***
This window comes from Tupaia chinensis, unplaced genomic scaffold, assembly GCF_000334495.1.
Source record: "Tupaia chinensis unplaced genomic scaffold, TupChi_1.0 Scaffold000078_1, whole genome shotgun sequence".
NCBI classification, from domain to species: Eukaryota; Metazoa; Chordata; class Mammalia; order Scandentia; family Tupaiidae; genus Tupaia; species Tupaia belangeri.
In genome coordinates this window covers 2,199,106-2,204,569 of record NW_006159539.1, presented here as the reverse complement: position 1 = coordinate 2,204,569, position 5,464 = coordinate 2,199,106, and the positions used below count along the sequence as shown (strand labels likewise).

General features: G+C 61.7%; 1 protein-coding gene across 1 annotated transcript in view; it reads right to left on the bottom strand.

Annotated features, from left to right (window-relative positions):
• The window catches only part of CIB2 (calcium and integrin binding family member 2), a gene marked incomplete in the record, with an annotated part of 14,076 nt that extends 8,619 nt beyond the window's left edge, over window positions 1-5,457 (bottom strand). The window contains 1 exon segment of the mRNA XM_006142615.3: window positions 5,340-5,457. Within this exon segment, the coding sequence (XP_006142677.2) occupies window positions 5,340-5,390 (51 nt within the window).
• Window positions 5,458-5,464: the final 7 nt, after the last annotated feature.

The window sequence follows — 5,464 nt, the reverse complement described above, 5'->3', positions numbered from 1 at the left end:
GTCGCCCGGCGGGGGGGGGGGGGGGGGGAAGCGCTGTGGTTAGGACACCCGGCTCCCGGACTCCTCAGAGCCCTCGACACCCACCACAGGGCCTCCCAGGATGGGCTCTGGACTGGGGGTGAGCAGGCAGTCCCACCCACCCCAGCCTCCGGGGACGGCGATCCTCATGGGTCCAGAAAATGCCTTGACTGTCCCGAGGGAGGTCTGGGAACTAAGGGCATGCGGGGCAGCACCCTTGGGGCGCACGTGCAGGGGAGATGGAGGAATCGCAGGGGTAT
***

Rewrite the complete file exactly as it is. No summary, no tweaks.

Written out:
This window comes from Tupaia chinensis, unplaced genomic scaffold, assembly GCF_000334495.1.
Source record: "Tupaia chinensis unplaced genomic scaffold, TupChi_1.0 Scaffold000078_1, whole genome shotgun sequence".
NCBI classification, from domain to species: Eukaryota; Metazoa; Chordata; class Mammalia; order Scandentia; family Tupaiidae; genus Tupaia; species Tupaia belangeri.
In genome coordinates this window covers 2,199,106-2,204,569 of record NW_006159539.1, presented here as the reverse complement: position 1 = coordinate 2,204,569, position 5,464 = coordinate 2,199,106, and the positions used below count along the sequence as shown (strand labels likewise).

General features: G+C 61.7%; 1 protein-coding gene across 1 annotated transcript in view; it reads right to left on the bottom strand.

Annotated features, from left to right (window-relative positions):
• The window catches only part of CIB2 (calcium and integrin binding family member 2), a gene marked incomplete in the record, with an annotated part of 14,076 nt that extends 8,619 nt beyond the window's left edge, over window positions 1-5,457 (bottom strand). The window contains 1 exon segment of the mRNA XM_006142615.3: window positions 5,340-5,457. Within this exon segment, the coding sequence (XP_006142677.2) occupies window positions 5,340-5,390 (51 nt within the window).
• Window positions 5,458-5,464: the final 7 nt, after the last annotated feature.

The window sequence follows — 5,464 nt, the reverse complement described above, 5'->3', positions numbered from 1 at the left end:
GTCGCCCGGCGGGGGGGGGGGGGGGGGGAAGCGCTGTGGTTAGGACACCCGGCTCCCGGACTCCTCAGAGCCCTCGACACCCACCACAGGGCCTCCCAGGATGGGCTCTGGACTGGGGGTGAGCAGGCAGTCCCACCCACCCCAGCCTCCGGGGACGGCGATCCTCATGGGTCCAGAAAATGCCTTGACTGTCCCGAGGGAGGTCTGGGAACTAAGGGCATGCGGGGCAGCACCCTTGGGGCGCACGTGCAGGGGAGATGGAGGAATCGCAGGGGTAT